Vanderdoes was one of the standout players from the Reese’s Senior Bowl this past month. The 6-foot-3, 320-pound defensive tackle showcased to scouts his quickness at the line of scrimmage and explosion off the snap.

He’s a better athlete than people give him credit for, and the tenacity and motor he brings to the field makes him a very disruptive player on the interior line.

The former Bruin has the tools to be an early-round prospect. However, an ACL injury that caused him to miss a majority of the 2015 season will still give some teams pause, considering his size and position, on draft day. This could cause him to drop to the middle rounds of the draft.

He’d be good value at the end of the fourth round for a team like Packers, who could use another big-body run stopper on the defensive line.

NCAA Football: Northern Illinois at Toledo

5. 174th pick — Michael Roberts, TE, Toledo

Roberts was another Senior Bowl standout, who improved his draft stock by showing scouts he can be a three-down player at the next level.

The 6-foot-4, 260-pound pass catcher might be the strongest tight end in the class. This helps him win on the edge when run blocking against defensive ends. He stonewalled several defensive linemen in run blocking drills down in Mobile. Any team who drafts Roberts immediately upgrades their rushing offense because Roberts is so effective in this area of the game.

However, Roberts is also an underrated athlete and he has tremendous hands. He led all college tight ends in 2016 in receiving touchdowns with 16 on the year. While Robert is not the fastest player or the most elusive athlete, Roberts shows good quickness in and out of his breaks. This allows him to create some separation in his route tree.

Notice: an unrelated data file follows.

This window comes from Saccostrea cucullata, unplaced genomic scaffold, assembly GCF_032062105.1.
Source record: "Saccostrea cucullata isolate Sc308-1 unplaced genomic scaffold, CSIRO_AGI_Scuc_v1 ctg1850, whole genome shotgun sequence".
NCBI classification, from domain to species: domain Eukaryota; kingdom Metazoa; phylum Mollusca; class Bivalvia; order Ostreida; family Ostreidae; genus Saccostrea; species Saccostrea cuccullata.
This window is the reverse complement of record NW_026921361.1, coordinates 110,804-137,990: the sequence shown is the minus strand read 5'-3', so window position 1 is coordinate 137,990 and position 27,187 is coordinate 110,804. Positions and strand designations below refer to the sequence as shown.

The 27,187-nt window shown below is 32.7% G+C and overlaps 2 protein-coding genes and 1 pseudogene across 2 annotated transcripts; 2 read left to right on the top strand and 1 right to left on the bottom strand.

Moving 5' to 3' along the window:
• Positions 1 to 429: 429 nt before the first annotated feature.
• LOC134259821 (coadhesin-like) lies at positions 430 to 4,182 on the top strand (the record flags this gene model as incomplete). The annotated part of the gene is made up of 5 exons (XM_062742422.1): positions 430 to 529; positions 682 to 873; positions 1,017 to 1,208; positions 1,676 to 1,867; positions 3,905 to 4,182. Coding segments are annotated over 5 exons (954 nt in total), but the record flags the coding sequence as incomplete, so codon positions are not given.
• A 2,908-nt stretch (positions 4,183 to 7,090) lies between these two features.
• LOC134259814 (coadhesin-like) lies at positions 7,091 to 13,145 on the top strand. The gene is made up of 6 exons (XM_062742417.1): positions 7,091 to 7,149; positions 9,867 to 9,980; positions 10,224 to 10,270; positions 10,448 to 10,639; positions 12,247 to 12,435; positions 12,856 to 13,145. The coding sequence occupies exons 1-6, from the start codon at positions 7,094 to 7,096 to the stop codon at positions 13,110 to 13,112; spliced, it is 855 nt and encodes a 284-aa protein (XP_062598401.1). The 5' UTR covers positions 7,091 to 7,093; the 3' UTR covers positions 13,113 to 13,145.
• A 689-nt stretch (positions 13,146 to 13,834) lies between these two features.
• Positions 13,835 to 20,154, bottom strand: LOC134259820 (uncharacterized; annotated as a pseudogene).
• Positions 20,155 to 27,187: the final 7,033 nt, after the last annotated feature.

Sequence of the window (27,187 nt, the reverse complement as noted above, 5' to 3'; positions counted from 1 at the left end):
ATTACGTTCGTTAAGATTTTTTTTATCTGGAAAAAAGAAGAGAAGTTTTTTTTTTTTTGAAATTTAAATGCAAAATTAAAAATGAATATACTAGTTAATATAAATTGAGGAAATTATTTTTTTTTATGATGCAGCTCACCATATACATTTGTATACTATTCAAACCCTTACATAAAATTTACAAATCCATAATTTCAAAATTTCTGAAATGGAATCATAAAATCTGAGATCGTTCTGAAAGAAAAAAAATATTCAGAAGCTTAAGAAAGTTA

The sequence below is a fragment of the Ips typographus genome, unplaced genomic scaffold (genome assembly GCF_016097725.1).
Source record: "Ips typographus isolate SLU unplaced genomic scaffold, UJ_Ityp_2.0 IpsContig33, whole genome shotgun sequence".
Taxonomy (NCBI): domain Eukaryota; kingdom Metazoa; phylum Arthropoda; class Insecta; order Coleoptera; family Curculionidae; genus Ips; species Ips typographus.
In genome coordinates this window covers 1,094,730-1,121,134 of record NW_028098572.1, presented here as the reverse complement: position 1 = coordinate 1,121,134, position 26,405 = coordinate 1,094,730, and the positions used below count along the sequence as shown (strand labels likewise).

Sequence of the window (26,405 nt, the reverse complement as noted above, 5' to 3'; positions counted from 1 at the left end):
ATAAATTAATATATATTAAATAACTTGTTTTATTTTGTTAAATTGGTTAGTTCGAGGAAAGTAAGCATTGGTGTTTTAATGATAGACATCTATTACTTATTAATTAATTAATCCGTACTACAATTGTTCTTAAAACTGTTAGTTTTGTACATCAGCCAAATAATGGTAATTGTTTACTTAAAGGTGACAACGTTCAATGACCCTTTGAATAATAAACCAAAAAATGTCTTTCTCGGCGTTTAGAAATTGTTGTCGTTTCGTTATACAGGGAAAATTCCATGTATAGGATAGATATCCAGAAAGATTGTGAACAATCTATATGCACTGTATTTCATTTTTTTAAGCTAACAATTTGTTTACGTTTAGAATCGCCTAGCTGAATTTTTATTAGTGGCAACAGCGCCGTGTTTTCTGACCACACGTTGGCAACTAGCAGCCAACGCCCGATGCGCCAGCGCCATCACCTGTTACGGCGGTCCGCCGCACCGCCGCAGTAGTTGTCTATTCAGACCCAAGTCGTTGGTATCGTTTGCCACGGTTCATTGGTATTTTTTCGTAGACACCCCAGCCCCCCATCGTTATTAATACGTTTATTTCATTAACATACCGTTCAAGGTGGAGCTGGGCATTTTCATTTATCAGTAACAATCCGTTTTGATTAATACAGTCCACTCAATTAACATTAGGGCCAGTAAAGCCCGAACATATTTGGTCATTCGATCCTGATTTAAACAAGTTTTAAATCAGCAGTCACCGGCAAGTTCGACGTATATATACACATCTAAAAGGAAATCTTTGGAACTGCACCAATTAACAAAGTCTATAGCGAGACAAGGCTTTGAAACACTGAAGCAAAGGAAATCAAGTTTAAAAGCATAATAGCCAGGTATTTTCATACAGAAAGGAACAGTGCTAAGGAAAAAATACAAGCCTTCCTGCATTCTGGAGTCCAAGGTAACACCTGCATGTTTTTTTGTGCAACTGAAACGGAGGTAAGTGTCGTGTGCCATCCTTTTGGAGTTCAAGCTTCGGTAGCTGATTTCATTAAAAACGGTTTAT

Roberts would give the Packers another big receiving target over the middle of the field and a guy they could utilize in the red zone to pair with Jared Cook. The former Rocket would also help bolster their run game by giving them an actual legitimate run blocker at the tight end position–something they’ve been missing for some time.

NCAA Football: Tennessee at South Carolina

6. 215th pick — Darius English, OLB, South Carolina

English is a bit of a project pick, but in the sixth round, he’s well worth the risk. At 6-foot-6 and 245 pounds, English as the length and size to hold up well on the edge as a 3-4 outside linebacker. He’s also a decent athlete, who if tests well this spring could sneak into the later rounds of the draft.

English’s games remains raw. He needs to use his hands better to shed blocks. He also needs to develop more pass rush moves in order to win consistently at the next level, as well as get stronger and add more bulk to his frame.

However, he did show gains in 2016. As a senior, he recorded nine sacks, 13 tackles for loss, and five hurries. It was a bit of a breakout year for English after four quiet seasons at South Carolina.

Even though I had Green Bay selecting Basham in the second round, it might not be a bad idea for the Packers to take another edge rusher in the draft and double-down at the position. They could never have enough talented pass rushers to develop at outside linebacker.

NCAA Football: Oklahoma State at West Virginia

7. 252nd pick — Blake Jarwin, TE, Oklahoma State

The Packers could use another late-round pick to readdress a position of need. Even with the Roberts selection in the fifth round, tight end remains a position lacking depth.

The Packers will probably re-sign Cook this offseason, and Richard Rodgers still gives them a viable backup at the position. However, the way Coach McCarthy likes to use two-tight end sets or line up one wide on the boundary, Green Bay could use four quality pass catching tight ends on their roster.

Jarwin is a towering 6-foot-5, 248-pound target over the middle of the field. He’s also use to playing in a spread offense and shows a good ability to work out in space and get open. While only possessing moderate straight-line speed, Jarwin is a smooth athlete and shows good route-running ability.

He’d provide depth for the Packers and could contribute on special teams as a rookie, which is a good value at the end of  Day 3.